I was delighted to learn from David Goldstein’s Dec. 19 article, “Public opinion split on Electoral College,” that a recent McClatchy-Marist poll found that Americans split 52-45 in favor of abolishing the Electoral College — with mostly Democrats in favor and mostly Republicans against.
Perhaps in future presidential elections, many Republican voters will change their minds when their candidate is defeated by the Electoral College even though that candidate wins the popular vote. Indeed, some Hillary Clinton politicos were relishing just such a possibility in pre-election scenarios this year.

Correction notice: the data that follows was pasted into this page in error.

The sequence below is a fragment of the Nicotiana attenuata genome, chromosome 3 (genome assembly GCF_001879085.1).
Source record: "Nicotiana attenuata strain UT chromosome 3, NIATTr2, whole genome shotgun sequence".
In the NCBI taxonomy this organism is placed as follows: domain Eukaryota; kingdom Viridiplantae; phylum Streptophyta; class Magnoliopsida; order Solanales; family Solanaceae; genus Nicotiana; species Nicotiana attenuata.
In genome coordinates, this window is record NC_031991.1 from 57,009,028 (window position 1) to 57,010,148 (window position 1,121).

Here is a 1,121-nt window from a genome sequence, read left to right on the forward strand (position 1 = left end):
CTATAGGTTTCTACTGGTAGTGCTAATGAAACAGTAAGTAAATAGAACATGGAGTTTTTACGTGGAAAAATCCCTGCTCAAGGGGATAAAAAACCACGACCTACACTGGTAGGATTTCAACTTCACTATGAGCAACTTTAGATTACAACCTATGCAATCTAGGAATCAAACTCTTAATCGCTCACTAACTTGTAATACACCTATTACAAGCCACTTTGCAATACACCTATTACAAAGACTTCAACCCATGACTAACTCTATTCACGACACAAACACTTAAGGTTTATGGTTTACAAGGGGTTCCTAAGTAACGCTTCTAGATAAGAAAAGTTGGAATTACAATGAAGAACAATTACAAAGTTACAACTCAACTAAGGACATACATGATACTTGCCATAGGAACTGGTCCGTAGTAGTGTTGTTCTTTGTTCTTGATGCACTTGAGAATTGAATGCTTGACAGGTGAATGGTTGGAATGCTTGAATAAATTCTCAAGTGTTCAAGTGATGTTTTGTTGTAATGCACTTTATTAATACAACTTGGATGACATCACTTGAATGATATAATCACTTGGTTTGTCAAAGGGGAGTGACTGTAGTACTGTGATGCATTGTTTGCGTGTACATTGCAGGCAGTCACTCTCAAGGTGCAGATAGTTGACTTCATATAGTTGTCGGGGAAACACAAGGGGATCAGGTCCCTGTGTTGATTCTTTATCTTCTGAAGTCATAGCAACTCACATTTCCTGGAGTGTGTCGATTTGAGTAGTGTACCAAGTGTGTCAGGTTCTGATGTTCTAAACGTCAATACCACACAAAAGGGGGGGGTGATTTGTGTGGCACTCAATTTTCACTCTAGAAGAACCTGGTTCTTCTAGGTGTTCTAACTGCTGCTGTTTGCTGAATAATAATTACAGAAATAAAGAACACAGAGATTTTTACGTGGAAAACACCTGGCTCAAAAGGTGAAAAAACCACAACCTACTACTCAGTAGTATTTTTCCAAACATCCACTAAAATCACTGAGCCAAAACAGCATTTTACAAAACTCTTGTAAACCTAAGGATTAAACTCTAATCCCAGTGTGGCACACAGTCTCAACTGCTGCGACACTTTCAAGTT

With the nation so split between red and blue states, presidential elections promise to be squeakers. And once again the Electoral College could deny the popular-vote winner the victory the candidate deserves — just as it did in 2000 and 2016, as well as three other times in our history.
The 17th Amendment to the Constitution provided for the popular election of U.S. senators. The 28th Amendment should provide for the popular election of the U.S. president. When the GOP gets the shaft in future presidential elections, perhaps the nation will come to its senses and do what should have been done long ago.
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Phillip Hubbart, Miami